As you may have read in Jamie Kirchick's column, it's never the case that Israel's critics get smeared as anti-semites. Or, as Kirchick's boss, New Republic editor in chief Martin Peretz put it, either "Carter is actually batty" or else "he is animated by a very strong animus towards Jews."
Here on the CDC's website you can read about dracunculiasis, Guinea Worm Disease, an ailment found in Africa where contaminated water leads to worm larvae getting inside your body. "During the next 10-14 months, the female Guinea worm grows to a full size adult 60-100 centimeters (2-3 feet) long and as wide as a cooked spaghetti noodle," at which point "a blister develops on the skin at the site where the worm will emerge" that "causes a very painful burning sensation." After a day or two, it ruptures and the worm emerges after which time you "may be unable to work or resume daily activities for an average of 3 months." What's more, "Almost invariably the skin lesions caused by the worm develop secondary bacterial infections, which exacerbate the pain, and extend the period of incapacitation to weeks or months-causing in some cases disabling complications, such as locked joints and even permanent crippling."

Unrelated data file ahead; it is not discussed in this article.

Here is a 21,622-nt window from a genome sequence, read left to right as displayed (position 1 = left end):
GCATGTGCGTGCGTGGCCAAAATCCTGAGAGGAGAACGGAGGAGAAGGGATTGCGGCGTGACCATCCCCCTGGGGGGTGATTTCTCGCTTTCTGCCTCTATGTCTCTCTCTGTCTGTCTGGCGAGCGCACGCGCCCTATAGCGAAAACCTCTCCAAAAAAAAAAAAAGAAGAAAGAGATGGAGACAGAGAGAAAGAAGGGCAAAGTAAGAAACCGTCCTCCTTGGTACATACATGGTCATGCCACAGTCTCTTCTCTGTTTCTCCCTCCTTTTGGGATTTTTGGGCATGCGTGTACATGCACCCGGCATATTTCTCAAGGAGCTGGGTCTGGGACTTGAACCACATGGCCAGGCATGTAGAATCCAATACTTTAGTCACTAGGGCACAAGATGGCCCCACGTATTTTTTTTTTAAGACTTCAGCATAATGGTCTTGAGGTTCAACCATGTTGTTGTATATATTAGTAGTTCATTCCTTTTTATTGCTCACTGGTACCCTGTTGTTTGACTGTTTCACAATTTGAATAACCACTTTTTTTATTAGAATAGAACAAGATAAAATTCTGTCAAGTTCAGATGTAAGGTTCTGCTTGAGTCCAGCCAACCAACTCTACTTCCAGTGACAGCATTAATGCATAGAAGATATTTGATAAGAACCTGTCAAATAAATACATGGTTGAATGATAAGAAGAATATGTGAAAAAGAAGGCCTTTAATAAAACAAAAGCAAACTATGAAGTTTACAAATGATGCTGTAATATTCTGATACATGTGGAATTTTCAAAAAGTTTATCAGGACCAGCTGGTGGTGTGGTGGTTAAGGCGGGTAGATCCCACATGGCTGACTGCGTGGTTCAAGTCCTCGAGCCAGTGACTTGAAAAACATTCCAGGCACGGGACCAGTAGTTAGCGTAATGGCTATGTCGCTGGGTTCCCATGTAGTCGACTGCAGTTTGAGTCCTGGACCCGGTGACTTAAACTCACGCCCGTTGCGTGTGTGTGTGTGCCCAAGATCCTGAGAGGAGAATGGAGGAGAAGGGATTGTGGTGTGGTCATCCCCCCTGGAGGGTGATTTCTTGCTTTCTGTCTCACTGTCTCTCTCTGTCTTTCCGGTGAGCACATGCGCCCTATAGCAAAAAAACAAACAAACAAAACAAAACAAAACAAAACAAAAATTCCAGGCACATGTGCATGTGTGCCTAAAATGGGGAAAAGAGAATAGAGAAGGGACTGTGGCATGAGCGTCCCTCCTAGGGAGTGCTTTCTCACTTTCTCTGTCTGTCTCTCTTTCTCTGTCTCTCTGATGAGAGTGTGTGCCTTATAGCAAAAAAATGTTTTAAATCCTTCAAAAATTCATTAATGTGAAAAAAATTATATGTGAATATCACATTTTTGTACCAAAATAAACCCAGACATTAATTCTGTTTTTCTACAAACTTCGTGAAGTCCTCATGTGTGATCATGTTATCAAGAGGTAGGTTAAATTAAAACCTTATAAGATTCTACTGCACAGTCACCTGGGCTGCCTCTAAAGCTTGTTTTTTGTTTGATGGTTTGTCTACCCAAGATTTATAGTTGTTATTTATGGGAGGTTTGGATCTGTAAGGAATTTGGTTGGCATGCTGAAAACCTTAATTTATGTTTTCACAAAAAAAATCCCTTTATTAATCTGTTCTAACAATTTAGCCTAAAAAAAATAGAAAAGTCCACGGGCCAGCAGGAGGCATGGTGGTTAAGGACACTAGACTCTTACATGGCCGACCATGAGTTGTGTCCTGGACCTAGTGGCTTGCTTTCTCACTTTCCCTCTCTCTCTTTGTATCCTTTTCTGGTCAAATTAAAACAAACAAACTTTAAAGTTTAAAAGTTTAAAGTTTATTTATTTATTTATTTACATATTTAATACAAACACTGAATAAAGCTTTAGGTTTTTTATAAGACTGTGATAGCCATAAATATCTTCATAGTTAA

The good news, is that, as Nicholas Kristof reports, "because of [Jimmy] Carter’s two-decade battle against Guinea worm disease, it is expected to be eradicated worldwide within the next five years. It will be the first ailment to be eliminated since smallpox in 1977." The point is that there's a real cost to these smear campaigns. Carter does many good works around the world through his leadership of the Carter Center. Obviously, though, if the idea gets out there that Carter is motivated by hatred of Jews, then people aren't going to want to be associated with Carter or the Carter Center which would be a very bad thing for, for examples, victims of horrifying parasite infections.